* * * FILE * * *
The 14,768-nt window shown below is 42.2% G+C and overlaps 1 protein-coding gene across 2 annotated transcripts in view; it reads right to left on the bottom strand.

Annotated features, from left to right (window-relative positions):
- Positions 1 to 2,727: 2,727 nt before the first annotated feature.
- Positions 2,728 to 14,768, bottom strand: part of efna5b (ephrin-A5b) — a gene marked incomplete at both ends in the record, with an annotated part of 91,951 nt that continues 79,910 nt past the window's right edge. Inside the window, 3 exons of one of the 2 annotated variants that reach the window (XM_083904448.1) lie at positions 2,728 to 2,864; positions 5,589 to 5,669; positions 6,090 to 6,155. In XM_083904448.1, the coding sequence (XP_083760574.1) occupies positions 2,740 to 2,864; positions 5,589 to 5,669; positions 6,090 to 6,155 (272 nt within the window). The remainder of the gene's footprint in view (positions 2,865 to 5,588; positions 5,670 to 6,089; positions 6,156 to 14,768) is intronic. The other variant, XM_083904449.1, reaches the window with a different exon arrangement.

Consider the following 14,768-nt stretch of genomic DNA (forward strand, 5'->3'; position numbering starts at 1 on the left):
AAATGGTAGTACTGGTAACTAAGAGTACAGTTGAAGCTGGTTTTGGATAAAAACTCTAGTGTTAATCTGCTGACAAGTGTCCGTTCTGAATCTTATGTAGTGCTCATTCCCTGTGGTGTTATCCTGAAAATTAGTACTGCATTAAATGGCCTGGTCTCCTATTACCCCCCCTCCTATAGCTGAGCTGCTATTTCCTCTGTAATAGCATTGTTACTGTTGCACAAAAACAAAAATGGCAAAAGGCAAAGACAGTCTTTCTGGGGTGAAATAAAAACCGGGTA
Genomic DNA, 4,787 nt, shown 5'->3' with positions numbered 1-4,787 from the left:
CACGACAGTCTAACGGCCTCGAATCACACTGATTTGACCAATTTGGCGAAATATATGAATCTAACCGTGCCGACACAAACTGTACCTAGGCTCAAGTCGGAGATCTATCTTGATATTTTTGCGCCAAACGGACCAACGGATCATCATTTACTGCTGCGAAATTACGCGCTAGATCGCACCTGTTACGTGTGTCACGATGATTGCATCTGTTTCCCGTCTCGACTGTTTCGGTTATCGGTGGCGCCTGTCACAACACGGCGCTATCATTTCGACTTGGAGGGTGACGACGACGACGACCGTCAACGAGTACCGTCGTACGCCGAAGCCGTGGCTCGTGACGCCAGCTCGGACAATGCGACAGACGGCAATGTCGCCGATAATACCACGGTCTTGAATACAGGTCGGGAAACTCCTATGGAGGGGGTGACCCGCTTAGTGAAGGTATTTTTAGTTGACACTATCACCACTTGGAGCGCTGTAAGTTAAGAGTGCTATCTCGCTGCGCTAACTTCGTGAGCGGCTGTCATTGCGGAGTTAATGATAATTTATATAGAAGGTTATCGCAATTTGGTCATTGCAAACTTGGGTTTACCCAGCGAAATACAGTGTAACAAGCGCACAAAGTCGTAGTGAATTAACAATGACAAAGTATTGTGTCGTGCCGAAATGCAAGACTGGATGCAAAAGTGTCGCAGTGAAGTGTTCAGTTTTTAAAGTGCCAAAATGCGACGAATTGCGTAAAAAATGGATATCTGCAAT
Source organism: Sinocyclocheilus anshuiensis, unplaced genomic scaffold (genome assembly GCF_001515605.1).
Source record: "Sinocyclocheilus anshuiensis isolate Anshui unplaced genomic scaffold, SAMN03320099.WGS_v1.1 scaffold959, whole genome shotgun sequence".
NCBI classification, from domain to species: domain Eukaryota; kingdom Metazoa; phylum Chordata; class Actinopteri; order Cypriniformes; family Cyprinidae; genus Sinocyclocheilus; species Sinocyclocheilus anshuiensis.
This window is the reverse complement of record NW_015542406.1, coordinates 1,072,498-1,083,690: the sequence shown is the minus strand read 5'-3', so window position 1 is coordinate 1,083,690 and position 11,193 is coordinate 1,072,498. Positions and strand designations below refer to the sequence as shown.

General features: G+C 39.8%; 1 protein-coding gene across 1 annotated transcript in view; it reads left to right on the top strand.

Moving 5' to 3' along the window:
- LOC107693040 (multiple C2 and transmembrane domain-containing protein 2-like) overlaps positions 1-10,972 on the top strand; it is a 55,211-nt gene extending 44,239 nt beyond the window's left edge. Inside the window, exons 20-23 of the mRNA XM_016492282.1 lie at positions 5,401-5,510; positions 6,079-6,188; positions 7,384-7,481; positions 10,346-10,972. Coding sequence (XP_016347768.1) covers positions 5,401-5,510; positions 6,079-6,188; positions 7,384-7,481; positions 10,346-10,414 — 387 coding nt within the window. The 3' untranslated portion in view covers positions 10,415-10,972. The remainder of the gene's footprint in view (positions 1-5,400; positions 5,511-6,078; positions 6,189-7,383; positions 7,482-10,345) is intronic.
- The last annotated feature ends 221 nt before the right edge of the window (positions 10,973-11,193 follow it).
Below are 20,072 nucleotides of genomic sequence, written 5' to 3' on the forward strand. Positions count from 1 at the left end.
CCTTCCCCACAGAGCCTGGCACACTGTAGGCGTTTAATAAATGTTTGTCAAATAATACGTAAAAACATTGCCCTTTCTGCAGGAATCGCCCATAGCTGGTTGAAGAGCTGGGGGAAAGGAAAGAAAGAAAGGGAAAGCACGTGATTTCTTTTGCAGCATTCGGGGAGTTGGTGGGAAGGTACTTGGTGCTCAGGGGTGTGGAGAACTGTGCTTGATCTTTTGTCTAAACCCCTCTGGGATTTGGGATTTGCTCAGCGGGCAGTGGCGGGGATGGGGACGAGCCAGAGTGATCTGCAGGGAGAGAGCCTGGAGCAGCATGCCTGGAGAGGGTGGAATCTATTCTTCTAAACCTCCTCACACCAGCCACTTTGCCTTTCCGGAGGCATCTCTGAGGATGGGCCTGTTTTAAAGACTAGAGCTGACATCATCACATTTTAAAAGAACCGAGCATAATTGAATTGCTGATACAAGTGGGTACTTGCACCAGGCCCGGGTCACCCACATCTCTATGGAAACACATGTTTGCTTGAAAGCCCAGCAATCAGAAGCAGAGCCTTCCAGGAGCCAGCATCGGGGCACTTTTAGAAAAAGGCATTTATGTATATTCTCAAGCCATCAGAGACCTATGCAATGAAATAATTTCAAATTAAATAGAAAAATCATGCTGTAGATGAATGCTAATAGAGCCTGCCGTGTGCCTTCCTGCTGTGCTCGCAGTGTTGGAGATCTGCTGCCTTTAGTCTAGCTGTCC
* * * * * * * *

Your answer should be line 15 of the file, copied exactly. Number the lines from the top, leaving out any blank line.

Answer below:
- LOC107693040 (multiple C2 and transmembrane domain-containing protein 2-like) overlaps positions 1-10,972 on the top strand; it is a 55,211-nt gene extending 44,239 nt beyond the window's left edge. Inside the window, exons 20-23 of the mRNA XM_016492282.1 lie at positions 5,401-5,510; positions 6,079-6,188; positions 7,384-7,481; positions 10,346-10,972. Coding sequence (XP_016347768.1) covers positions 5,401-5,510; positions 6,079-6,188; positions 7,384-7,481; positions 10,346-10,414 — 387 coding nt within the window. The 3' untranslated portion in view covers positions 10,415-10,972. The remainder of the gene's footprint in view (positions 1-5,400; positions 5,511-6,078; positions 6,189-7,383; positions 7,482-10,345) is intronic.